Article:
The artist's conception depicts Kepler-62f,
a super-Earth-size planet in the habitable zone
of a star smaller and cooler than the sun, located about
1,200 light-years from Earth in the constellation Lyra.
The small shining
object seen to the right of Kepler-62f is Kepler-62e.
The world is only 1.4 times bigger than Earth and
is in orbit around a star that is somewhat dimmer and smaller than
the sun. It orbits in what is believed to be the habitable region of
Another notable discovery at the same time was Kepler-62e, which is also close to Earth's size (at 1.6 times the radius) and in the habitable zone.
Separately, a modeling study of Kepler-62e and Kepler-62f suggested that the planets would likely be engulfed in water, which could lead to life that is very different than our own.
This diagram compares the planets of the inner solar system to Kepler-62,
a five-planet system about 1,200 light-years from Earth in the constellation Lyra.
The five planets of Kepler-62 orbit a star classified as a K2 dwarf,
measuring just two
thirds the size of the sun and only one fifth as bright.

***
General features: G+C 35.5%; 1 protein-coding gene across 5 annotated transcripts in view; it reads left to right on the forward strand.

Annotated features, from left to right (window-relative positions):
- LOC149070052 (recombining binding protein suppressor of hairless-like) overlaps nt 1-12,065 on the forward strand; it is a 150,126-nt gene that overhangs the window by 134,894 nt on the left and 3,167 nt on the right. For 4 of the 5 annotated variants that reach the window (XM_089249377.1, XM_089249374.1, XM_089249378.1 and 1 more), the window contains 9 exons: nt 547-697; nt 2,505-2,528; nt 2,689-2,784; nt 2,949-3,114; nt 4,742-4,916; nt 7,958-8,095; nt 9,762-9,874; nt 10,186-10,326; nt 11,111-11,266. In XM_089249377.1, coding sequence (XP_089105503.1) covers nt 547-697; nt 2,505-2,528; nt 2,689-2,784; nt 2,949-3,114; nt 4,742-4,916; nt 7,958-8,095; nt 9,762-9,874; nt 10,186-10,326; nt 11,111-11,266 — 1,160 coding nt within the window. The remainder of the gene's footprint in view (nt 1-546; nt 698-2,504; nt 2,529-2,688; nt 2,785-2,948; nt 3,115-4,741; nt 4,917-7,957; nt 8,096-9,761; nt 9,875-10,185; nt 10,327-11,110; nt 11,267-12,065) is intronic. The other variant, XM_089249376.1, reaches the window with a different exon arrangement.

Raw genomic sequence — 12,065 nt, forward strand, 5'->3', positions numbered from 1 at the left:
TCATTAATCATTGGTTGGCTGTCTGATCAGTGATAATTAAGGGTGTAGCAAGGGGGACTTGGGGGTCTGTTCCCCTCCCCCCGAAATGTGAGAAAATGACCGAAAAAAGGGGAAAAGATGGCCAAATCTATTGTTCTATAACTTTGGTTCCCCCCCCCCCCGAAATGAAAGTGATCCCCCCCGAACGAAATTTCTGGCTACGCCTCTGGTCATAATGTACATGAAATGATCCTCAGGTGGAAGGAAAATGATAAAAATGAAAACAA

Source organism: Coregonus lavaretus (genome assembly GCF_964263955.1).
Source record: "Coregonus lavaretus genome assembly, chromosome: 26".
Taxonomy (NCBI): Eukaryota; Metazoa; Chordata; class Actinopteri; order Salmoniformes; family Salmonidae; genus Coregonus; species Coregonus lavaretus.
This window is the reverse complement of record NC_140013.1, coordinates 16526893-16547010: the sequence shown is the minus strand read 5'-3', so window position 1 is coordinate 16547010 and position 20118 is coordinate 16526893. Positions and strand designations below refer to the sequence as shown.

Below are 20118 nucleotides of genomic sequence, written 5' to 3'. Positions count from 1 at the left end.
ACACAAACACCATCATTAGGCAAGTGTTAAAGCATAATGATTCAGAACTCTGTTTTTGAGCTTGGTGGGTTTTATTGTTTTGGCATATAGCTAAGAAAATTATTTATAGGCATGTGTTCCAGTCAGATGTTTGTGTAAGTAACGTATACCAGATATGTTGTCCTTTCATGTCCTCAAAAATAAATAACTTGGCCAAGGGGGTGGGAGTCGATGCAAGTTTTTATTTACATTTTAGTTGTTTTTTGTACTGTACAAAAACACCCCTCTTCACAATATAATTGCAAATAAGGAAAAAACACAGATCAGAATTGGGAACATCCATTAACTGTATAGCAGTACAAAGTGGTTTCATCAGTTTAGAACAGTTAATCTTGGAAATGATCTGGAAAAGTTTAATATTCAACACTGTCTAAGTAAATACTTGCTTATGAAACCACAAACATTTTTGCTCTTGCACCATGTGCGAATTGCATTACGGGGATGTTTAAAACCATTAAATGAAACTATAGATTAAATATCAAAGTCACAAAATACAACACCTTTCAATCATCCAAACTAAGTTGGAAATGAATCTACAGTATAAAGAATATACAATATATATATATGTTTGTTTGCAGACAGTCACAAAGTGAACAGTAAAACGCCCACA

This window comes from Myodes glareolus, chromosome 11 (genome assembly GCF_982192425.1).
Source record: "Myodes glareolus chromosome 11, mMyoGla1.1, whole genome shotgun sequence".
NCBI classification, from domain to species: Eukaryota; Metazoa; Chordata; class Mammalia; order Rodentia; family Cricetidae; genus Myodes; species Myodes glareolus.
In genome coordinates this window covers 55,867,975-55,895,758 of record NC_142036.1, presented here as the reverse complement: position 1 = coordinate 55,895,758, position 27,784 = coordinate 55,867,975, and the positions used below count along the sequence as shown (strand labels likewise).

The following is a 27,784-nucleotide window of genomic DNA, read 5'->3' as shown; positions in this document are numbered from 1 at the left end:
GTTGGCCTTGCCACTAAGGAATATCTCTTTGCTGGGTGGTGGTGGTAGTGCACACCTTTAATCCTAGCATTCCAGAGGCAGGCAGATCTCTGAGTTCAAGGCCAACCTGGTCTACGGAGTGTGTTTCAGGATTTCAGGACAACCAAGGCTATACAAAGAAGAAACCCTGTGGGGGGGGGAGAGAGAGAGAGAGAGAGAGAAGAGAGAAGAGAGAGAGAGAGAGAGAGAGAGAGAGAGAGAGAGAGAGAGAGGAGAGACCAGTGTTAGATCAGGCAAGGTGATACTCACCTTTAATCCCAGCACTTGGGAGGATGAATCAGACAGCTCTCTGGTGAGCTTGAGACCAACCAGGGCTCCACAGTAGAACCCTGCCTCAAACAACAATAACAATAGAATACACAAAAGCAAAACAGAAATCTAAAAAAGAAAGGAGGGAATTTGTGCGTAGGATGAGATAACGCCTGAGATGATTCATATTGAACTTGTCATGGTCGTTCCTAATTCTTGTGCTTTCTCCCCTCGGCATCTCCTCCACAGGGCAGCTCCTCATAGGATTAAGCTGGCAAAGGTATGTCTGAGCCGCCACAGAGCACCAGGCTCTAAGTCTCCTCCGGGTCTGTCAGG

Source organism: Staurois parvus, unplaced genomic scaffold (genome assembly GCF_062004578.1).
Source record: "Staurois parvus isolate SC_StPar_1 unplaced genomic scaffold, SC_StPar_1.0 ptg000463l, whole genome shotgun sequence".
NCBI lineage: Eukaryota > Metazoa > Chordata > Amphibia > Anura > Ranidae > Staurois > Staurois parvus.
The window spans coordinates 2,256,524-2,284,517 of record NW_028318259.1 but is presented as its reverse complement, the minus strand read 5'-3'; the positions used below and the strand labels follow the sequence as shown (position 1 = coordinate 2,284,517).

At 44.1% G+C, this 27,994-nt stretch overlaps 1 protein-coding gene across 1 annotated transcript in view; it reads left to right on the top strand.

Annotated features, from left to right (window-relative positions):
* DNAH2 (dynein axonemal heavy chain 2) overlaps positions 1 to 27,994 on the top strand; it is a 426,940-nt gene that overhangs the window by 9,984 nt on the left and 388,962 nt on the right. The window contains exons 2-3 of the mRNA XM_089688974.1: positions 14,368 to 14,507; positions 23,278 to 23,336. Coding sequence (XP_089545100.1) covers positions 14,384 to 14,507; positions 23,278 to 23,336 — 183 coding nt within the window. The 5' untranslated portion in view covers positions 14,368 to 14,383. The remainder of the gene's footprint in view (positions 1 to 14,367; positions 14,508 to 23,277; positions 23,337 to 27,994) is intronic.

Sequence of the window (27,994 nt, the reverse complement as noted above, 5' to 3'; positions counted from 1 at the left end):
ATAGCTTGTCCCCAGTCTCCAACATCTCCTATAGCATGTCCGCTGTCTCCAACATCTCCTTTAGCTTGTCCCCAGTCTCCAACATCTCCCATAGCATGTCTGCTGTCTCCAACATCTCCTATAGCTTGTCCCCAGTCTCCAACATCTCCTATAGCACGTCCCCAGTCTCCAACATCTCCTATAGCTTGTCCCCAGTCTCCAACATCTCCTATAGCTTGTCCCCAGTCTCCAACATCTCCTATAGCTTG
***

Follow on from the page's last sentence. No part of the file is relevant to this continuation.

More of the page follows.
Discovered by space telescope
Kepler-62f was discovered using the Kepler space telescope, an observatory that discovered thousands of exoplanet candidates before it ceased its primary mission in 2013.
(As of late that year, NASA was evaluating new missions for the telescope, which was in an extended mission and now has two malfunctioning reaction wheels originally intended to keep it pointed in the right direction.)
The planet makes a complete circle of its red dwarf star every 267 days and orbits at about the equivalent distance of Venus to the sun in our own solar system. Although this puts the planet far closer to its star than Earth is to the sun, the red dwarf does not produce as much light.
This means that the region around the star where planets could have liquid water is much closer than that of our own solar system.
Kepler-62f, however, is the farthest known planet in its system and may require quite a bit of cloud to insulate the planet and keep water above freezing. If that were the case, water would likely be there in abundance.
Researchers pointed out that life on Earth itself was believed to have started in an aquatic environment.
The key to a more advanced civilization, however, may lie in pockets of dry land.
Technology (as we would understand it, at least) would be difficult to develop unless any alien creatures could work out of the water.
He said a human that somehow found him or herself on the Kepler-62f would have no trouble walking around, as the gravity is gentle.
Breathing, however, would be another matter.
The soupy atmosphere of Kepler-62f could prove difficult for humans to breathe, unless they were to come with special equipment, researchers pointed out.